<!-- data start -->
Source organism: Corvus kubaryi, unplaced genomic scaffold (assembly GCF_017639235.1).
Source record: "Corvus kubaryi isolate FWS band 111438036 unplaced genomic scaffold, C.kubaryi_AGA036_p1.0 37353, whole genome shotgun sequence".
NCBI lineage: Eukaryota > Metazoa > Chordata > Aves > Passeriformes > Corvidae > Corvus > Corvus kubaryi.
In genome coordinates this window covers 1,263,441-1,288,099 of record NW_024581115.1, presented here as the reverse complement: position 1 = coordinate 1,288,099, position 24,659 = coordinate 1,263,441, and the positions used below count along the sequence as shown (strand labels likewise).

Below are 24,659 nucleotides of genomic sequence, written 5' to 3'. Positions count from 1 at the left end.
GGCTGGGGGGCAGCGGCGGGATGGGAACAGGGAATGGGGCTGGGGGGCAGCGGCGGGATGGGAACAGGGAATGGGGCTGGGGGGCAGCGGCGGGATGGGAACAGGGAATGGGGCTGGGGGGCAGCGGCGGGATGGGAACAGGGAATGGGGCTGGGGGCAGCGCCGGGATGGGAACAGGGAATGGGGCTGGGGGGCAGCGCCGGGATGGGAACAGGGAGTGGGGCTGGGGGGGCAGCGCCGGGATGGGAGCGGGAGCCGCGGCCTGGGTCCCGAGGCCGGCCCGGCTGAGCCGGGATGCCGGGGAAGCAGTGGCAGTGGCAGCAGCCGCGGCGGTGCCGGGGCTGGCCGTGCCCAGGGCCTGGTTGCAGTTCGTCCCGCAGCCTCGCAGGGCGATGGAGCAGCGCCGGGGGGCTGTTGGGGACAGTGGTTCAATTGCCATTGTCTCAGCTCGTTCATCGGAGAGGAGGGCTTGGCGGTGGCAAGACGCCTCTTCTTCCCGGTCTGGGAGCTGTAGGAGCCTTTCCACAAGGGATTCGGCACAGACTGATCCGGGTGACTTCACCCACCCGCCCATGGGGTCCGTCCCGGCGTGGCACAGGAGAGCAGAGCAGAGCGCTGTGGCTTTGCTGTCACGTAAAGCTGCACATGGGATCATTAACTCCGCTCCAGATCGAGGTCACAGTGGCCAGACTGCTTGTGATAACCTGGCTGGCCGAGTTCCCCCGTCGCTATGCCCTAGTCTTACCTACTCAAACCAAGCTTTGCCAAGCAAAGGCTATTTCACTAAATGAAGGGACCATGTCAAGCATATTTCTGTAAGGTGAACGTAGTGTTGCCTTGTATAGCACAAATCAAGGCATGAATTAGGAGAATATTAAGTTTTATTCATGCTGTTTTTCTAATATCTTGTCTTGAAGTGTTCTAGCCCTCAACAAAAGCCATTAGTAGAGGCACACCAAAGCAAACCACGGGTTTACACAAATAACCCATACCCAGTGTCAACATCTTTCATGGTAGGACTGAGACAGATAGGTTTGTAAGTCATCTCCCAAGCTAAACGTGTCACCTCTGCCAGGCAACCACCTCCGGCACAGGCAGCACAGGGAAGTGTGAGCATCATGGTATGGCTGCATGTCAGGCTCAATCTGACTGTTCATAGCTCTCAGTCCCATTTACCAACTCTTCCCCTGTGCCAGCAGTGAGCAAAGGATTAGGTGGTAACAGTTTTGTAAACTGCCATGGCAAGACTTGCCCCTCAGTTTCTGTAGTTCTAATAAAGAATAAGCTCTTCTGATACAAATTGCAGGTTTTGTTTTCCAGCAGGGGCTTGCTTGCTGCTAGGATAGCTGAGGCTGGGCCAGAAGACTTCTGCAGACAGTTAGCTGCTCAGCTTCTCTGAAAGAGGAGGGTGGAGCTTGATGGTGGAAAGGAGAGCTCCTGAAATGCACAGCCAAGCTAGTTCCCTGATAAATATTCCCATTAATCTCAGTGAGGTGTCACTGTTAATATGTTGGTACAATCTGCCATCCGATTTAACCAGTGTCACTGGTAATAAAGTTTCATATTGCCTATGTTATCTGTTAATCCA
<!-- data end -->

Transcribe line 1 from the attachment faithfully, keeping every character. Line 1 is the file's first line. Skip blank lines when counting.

Source organism: Corvus kubaryi, unplaced genomic scaffold (assembly GCF_017639235.1).